JB: And if you are going to utilize first-round picks in trades, that’s imperative your second- and third-round players continue to contribute to your group. You look at different organizations: Tampa Bay, Washington, Pittsburgh, they’ve had some success in the second and third round for players coming in there, so that at least gives them more flexibility to maybe move a first-round pick. Boston’s another example that’s done a great job in strengthening their organization through second- and third-round picks.


MS: Who is the best second- or third-round pick you’ve got anywhere in this organization right now?

JB: In this organization?

MS: Yeah, like who’s got the highest upside?

JB: Well it’s a challenging position, but [Luukkonen]. Just his track record, from winning last year, from what he did coming over to North America in the OHL. He has the tools; it’s just that position, I understand people don’t want to hear it, but it’s patience with that position.

MS: No doubt. It’s also like the Wheel of Fortune with that position year-to-year. You have basically [Henrik] Lundqvist, who’s always good, and everybody else is, you know, just crazy.

CP: I’m all about patience with goalies. Don’t worry, I know the drill.

JB: We’re seeing it first hand just with our goalie right now, Jonas Johansson. Here’s a goalie that’s 24 years old now getting an opportunity and has worked his way up from the ECHL to Rochester to this year in the American Hockey League. It’s taken time for him, but he’s put the time in with both Seamus Kotyk, our goalie development coach, and now Mike Bales. It’s great to see him being rewarded here now.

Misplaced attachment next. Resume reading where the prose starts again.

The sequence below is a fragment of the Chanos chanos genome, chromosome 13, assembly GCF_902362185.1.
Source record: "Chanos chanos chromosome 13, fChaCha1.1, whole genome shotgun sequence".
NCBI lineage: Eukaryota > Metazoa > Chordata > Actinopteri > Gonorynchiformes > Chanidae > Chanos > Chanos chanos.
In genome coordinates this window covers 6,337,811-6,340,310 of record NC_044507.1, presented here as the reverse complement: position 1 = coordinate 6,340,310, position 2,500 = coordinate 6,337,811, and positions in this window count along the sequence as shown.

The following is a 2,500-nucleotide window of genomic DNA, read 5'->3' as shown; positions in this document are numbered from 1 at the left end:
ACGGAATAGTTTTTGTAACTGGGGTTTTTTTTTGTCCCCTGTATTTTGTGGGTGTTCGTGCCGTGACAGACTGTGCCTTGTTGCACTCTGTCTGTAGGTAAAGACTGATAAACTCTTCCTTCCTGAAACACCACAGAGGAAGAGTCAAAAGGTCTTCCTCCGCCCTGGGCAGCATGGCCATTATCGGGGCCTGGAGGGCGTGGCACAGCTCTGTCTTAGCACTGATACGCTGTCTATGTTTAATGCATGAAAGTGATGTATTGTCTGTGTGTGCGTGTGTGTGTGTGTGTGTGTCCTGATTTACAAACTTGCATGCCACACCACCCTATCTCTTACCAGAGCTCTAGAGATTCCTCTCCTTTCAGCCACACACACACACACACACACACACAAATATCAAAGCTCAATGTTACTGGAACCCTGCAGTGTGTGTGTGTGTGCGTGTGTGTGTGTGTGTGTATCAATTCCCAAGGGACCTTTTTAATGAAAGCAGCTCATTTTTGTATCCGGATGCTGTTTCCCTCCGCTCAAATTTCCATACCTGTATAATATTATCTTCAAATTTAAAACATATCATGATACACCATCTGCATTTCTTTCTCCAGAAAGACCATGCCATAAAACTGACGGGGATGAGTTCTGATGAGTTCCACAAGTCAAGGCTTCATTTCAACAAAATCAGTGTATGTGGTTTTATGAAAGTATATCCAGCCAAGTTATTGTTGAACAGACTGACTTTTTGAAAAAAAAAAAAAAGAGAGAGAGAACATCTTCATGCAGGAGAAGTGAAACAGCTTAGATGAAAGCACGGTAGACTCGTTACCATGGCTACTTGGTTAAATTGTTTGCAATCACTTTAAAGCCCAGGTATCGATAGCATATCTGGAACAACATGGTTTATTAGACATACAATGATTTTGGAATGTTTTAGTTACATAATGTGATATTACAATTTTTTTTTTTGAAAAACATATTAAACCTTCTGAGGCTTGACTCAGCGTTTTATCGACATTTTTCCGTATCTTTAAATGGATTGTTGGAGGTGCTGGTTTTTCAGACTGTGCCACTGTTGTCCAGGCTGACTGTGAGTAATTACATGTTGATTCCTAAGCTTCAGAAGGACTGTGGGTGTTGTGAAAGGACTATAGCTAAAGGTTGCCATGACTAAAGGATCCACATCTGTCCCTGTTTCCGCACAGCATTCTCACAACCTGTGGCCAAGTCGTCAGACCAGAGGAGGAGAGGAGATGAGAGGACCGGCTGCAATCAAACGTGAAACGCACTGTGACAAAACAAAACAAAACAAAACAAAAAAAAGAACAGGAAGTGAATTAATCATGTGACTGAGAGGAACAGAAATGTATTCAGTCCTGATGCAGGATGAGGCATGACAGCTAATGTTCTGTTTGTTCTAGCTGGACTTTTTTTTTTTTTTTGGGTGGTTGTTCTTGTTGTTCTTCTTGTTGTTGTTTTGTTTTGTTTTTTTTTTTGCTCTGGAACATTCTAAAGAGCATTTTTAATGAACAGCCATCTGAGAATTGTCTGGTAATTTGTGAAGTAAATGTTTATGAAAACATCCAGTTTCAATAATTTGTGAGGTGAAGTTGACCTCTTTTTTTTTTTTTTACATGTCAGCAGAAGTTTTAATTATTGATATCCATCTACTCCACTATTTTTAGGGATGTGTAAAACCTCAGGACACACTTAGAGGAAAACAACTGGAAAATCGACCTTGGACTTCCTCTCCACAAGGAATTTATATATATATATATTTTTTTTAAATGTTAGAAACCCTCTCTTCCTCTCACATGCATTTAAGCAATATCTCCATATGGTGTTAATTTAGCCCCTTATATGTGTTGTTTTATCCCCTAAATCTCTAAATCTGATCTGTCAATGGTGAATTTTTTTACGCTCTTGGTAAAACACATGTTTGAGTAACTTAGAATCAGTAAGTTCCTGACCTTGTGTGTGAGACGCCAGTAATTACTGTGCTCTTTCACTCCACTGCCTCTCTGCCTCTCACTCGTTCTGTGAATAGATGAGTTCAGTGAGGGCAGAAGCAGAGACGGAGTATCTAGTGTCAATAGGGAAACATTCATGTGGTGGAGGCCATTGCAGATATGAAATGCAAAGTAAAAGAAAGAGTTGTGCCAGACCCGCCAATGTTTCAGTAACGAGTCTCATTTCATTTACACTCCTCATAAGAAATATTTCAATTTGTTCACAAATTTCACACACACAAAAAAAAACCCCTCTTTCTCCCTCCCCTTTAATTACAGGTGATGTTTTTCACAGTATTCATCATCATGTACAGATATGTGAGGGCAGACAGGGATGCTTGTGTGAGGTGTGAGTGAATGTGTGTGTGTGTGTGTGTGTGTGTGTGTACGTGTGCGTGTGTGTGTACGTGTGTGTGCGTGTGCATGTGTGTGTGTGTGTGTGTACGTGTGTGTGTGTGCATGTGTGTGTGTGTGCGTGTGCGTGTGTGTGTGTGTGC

MS: I think even Ullmark, I would say, has been up and down. You guys, like Ralph Krueger and a little bit you have talked about how really good he’s been. I don’t know, some of those numbers a month ago weren’t quite saying that, but he’s playing every game too.

CP: He was going really well then he got hurt.

JB: Linus has made a huge step in his development. You look at our numbers, especially even-strength save percentage, he’s done a great job for us. That’s certainly one of the disappointments, especially least week before we went to the All-Star break, I thought he did a great job there. I think that’s a huge step for a goalie, no matter what age, to go from more of that backup to that challenge of being the guy day in and day out. His mental strength has certainly been impressive this year.

Ralph Krueger Interview – Howard and Jeremy (1/29/20)

January 29, 2020

Ralph Krueger

Howard & Jeremy (9 a.m.) (13:25)


Howard Simon: Ralph, it’s Howard and Brayton. Good Morning, how are you sir? Welcome to the show.

Ralph Krueger: I’m okay, Howard, how are you guys?

HS: Eh, you know, there’s been better days. Linus Ullmark, let’s start there. Is there anything else? It did not look good last night, is there anything you can update us on in terms of his injury and his situation?